Marchés gaziers du Sud-Est asiatique : évolutions et enseignements
New Trends and Lessons from Southeast Asian Natural Gas Market
Institut Français du Pétrole
Le contexte et les évolutions observés dans le Sud-Est asiatique constituent des objets d'analyse privilégiés pour l'identification des facteurs de développement des marchés du gaz naturel à l'échelle de la planète. Après avoir explicité la croissance des consommations nationales dans la région, tant dans les pays industrialisés que dans les Pays en Voie de Développement (PVD), nous verrons ce qui en découle du point de vue de la dynamique régionale des échanges de gaz naturel. Cette analyse nous conduira à détailler l'intérêt et les conditions d'un recours accru au gaz naturel dans les PVD. Au terme de cette démarche, l'obstacle fondamental aux développements gaziers dans ce groupe de pays sera mis en évidence.
Within the current world context of the growth of reserves and consumption of natural gas, the Southeast Asia area is due for special analysis for several reasons. In particular, an effort must be made to understand the mutations taking place and the stakes in the growing interest producers and consumers are showing in this energy source. The economic performances of combined-cycle power plants make natural gas a competitive energy source for use in generating electricity. Many countries in the area have to cope with a very fast increase in the demand for electricity and have been led to introduce this type of equipment in their plans to expand their electric power plants. This policy enables them to make use of an energy source to which access is initially constrained by necessity, because of the presence of economies of scale, to consume large volumes. Consumption by the electric sector effectively markes it possible for all these countries to consume this energy in industrial and residential-tertiary sectors where its specific qualities are readily apparent. The introduction of natural gas is also a way of diversifying energy supplies. For the industrialized countries (Japan, Taiwan, South Korea, Singapore, Hong Kong), this opportunity is a way of getting around the difficulties linked to the meeting of the demand for electricity involving giving consideration to pollutant emissions resulting from the use of coal and the mistrust of public opinion with regard to nuclear energy. For the LDCs (Malaysia, Thailand, Indonesia), the low capital intensity involved in generating electricity by this type of power plant and the short lead times for installing such equipment are extremely attractive in a period of capital scarcity and fat growth that is difficult to anticipate concerning the demand for electricity. The dynamics of regional flows of natural gas is characterized by a sharp increase in the amounts of LNG imported by the industrialized countries and coming from the LDCs having the natural-gas resources in the area. The countries in this latter group are finding a new development vector in the domestic use of this energy resource. However, this use of gas, which is particularly advantageous from the economic standpoint with regard to the export option, risks being limited in the future because of the dynamism of export markets capable, in time, of absorbing most of the reserves of natural gas. The economic dynamism of some LDCs in Southeast Asia has shown that the domestic markets in some LDCs are new areas for the extension of the use of natural gas. Considering the geographic distribution of reserves (proven and ultimate) and the very high cost of the international shipment of natural gas, this new factor is a seed for mutation concerning the expansion dynamics of the world gas industry. To take advantage of the opportunities linked to this context, the different actors involved in implementing the use of natural gas in the LDCs must find solutions to the specific problems created by the nature of the business relations they entail, In particular, this implies giving consideration to the specific features of the outlet for electricity generation (use rivaled by coal, cost of gas having a very high fixed component) as well as the recourse to new cooperative schemes and to the improvement of the legal and contractual setting governing the gas industry.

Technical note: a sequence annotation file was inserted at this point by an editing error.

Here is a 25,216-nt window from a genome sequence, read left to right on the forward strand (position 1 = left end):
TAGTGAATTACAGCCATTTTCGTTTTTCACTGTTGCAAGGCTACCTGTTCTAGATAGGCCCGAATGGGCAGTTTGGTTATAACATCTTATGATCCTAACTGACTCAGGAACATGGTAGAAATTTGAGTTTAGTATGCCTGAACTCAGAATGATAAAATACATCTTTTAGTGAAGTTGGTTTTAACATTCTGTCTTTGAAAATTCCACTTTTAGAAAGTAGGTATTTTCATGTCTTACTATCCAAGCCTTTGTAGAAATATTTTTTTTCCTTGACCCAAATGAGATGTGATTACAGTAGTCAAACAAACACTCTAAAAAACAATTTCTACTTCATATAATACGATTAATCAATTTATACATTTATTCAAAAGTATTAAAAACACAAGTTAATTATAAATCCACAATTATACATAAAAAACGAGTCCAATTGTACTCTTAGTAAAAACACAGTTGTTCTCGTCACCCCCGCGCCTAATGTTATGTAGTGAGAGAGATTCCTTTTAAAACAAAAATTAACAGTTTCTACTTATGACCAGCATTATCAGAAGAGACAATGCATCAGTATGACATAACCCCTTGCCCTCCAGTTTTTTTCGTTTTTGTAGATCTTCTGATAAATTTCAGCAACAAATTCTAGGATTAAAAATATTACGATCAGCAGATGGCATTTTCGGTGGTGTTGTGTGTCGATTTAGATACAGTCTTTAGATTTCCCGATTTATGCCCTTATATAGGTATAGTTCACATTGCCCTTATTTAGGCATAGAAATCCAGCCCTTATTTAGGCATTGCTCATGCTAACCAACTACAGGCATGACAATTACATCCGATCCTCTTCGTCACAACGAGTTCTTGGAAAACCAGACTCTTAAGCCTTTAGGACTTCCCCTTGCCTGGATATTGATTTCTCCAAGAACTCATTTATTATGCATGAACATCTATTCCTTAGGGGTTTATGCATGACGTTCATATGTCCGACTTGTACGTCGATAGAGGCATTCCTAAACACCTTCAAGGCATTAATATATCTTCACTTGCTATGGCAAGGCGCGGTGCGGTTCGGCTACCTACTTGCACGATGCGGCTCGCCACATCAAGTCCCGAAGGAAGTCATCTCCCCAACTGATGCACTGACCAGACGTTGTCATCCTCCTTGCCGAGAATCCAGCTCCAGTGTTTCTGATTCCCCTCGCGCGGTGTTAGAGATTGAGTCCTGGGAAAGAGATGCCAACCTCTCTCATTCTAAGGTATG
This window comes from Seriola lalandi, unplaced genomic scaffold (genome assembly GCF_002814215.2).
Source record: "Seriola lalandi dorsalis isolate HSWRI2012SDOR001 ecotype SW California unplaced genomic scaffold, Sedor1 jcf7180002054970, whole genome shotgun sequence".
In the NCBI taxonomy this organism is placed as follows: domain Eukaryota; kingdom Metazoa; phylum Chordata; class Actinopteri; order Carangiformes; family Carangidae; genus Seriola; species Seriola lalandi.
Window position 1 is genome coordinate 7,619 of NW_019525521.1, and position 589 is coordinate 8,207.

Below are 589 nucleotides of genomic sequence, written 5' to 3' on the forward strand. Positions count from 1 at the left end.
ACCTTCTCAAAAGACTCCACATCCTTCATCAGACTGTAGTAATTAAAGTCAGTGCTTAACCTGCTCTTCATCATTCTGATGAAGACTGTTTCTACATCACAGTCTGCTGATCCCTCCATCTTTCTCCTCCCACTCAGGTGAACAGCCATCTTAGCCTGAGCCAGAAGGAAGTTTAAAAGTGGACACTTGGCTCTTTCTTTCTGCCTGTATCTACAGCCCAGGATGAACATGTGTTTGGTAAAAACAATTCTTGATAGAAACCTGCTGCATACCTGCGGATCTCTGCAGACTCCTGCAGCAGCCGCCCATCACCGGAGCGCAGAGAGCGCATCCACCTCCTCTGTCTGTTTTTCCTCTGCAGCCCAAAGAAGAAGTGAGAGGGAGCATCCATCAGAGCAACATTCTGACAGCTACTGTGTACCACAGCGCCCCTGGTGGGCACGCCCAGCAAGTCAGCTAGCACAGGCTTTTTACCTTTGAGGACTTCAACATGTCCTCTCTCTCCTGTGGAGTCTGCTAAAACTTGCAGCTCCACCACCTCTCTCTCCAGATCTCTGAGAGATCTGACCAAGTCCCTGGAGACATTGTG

© IFP, 1993